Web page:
BEING AN ANGLICAN
The Scriptures and the Gospels, the Apostolic Church and the early Church Fathers, are the foundation of Anglican faith and worship in the 44 self-governing churches that make up the Anglican Communion.
The Church of England and by extension the Anglican Church of Canada is part of the One, Holy, Catholic and Apostolic Church. It worships the one true God, who is Father, Son and Holy Spirit.
It professes the faith that is uniquely revealed in the Bible and set forth in the Catholic Creeds (the statements of faith developed in the Early Church that are still used in the Church's worship today). The Church is called to proclaim that faith afresh in each generation. Led by the Holy Spirit, the Church of England bore witness to Christian truth in historic texts that were developed in the sixteenth and seventeenth centuries: the Thirty-nine Articles of Religion, the Book of Common Prayer and the Ordinal (services for ordaining bishops, priests and deacons).
The bishops, priests and deacons of the Anglican Church of Canada and also some laypeople (Readers and certain lay officers) are required to declare their loyalty to this inheritance of faith as their inspiration and guidance under God in bringing the grace and truth of Christ to this generation and making Him known to those in their care.
HISTORY OF ANGLICANISM
Anglicans trace their Christian roots back to the early Church, and their specifically Anglican identity to the post-Reformation expansion of the Church of England and other Episcopal or Anglican Churches. Historically, there were two main stages in the development and spread of the Communion. Beginning with the seventeenth century, Anglicanism was established alongside colonisation in the United States, Australia, Canada, New Zealand and South Africa. The second stage began in the eighteenth century when missionaries worked to establish Anglican churches in Asia, Africa and Latin America.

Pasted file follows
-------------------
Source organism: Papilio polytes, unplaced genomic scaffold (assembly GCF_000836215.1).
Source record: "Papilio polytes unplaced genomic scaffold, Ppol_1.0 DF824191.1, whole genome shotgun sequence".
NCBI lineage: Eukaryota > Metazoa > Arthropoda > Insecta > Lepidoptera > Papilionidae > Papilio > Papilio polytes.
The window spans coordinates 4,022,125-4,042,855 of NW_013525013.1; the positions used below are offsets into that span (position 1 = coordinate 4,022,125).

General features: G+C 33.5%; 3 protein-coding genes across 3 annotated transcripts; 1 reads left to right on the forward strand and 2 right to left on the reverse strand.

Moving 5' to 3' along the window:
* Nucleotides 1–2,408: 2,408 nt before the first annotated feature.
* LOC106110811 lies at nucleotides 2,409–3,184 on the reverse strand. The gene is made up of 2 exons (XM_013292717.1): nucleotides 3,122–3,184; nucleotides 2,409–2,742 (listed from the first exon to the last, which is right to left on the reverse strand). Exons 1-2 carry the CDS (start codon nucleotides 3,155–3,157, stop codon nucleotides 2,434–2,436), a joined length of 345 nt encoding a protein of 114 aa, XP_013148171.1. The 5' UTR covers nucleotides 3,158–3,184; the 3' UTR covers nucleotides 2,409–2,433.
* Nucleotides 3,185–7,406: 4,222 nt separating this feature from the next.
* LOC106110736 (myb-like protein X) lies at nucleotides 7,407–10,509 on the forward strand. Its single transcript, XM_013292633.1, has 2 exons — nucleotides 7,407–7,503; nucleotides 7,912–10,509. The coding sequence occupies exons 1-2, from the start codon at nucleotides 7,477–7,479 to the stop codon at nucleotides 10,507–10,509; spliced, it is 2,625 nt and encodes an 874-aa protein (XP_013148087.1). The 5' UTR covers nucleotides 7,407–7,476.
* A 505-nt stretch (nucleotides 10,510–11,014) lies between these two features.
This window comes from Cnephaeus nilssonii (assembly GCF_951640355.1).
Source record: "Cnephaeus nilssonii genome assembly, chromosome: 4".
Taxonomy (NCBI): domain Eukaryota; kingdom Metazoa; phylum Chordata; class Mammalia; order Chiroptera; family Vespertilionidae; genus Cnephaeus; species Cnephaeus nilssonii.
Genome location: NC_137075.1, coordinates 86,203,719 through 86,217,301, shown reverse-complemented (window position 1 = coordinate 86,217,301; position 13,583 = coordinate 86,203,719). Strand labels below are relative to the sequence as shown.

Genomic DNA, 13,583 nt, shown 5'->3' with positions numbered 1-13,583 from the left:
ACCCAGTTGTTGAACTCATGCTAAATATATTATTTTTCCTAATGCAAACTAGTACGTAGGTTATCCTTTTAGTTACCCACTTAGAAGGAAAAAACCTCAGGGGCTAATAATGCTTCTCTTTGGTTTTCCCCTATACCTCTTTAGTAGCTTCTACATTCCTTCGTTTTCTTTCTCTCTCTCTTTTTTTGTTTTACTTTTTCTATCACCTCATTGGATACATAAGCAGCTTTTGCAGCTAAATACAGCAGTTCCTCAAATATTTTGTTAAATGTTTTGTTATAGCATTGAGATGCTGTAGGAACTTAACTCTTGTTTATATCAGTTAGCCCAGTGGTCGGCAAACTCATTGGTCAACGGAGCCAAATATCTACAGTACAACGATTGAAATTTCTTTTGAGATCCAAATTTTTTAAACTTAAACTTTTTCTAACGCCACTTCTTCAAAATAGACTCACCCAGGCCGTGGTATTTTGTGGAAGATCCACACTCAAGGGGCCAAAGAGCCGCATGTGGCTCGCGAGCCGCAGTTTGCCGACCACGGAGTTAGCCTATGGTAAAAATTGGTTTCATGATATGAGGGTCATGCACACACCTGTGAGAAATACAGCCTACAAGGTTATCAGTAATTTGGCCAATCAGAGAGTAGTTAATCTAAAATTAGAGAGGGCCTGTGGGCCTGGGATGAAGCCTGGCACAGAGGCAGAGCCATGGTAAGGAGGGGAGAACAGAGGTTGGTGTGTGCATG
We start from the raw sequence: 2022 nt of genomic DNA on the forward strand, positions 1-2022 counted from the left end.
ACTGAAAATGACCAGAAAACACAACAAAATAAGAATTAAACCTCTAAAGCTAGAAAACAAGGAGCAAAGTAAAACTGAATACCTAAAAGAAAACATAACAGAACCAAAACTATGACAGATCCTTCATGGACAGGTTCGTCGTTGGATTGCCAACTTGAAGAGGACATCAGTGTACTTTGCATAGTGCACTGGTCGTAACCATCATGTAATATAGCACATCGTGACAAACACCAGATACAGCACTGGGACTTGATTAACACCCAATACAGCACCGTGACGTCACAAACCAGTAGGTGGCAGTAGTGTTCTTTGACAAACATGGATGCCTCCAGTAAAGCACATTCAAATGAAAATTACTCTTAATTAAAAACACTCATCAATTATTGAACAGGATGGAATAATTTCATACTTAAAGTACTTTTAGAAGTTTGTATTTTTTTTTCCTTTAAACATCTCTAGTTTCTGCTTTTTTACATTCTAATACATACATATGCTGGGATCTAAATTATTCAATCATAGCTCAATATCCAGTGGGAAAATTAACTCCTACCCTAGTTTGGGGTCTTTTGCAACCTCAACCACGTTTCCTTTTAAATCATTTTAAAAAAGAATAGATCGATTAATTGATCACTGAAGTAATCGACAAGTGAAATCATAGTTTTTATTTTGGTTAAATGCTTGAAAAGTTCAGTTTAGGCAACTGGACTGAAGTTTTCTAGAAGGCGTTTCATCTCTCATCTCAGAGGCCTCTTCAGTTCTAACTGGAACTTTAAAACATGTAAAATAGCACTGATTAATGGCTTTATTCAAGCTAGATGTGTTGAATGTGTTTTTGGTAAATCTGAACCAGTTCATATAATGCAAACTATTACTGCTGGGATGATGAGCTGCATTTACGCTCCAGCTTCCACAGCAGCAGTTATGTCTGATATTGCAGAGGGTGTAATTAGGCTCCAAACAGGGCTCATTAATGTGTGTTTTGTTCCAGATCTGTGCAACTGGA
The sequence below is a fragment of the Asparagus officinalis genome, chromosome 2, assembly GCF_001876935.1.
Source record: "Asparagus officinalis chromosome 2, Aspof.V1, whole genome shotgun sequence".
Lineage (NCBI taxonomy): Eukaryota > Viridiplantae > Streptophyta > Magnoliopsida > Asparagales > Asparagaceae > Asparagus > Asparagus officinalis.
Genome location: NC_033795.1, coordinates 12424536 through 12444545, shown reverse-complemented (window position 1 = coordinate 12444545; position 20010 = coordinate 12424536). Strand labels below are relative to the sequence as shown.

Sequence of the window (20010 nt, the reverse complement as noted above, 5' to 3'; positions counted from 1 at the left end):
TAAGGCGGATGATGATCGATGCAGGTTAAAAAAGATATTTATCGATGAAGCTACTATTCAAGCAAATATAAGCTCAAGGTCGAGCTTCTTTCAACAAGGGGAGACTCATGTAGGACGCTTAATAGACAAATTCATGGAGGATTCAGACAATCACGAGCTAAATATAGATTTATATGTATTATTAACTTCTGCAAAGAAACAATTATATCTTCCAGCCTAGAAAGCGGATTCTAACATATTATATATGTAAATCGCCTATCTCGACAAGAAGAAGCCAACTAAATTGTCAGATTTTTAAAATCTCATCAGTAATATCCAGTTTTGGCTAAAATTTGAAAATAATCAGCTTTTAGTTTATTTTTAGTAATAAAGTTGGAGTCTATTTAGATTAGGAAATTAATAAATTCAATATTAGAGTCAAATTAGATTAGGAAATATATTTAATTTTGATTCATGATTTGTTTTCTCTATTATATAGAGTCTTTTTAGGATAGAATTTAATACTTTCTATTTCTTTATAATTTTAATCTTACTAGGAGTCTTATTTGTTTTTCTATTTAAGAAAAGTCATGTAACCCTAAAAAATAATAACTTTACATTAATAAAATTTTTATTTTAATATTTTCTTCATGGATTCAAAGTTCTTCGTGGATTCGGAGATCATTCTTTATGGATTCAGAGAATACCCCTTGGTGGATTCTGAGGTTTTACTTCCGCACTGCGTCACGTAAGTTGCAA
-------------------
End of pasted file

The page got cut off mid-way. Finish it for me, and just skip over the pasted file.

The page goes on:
As a worldwide family of churches, the Anglican Communion has more than 70 million adherents in 38 Provinces spreading across 161 countries. Located on every continent, Anglicans speak many languages and come from different races and cultures. Although the churches are autonomous, they are also uniquely unified through their history, their theology, their worship and their relationship to the ancient See of Canterbury.
Anglicans uphold the Catholic and Apostolic faith. Following the teachings of Jesus Christ, the Churches are committed to the proclamation of the good news of the Gospel to the whole creation. In practice this is based on the revelation contained in Holy Scripture and the Catholic creeds, and is interpreted in light of Christian tradition, scholarship, reason and experience.
Central to worship for Anglicans is the celebration of the Holy Eucharist, also called Holy Communion. Other important rites, commonly called sacraments, include confirmation, holy orders, reconciliation, marriage and anointing of the sick.
Worship is at the very heart of Anglicanism. Its styles vary from simple to elaborate, or even a combination. Until the late twentieth century the great uniting text was The Book of Common Prayer, in its various revisions throughout the Communion, and the modern language liturgies, such as Common Worship, which now exist alongside it still bear a family likeness.
To be an Anglican is to be on a journey of faith to God supported by a fellowship of faithful believers who are dedicated to finding Him by prayer and service.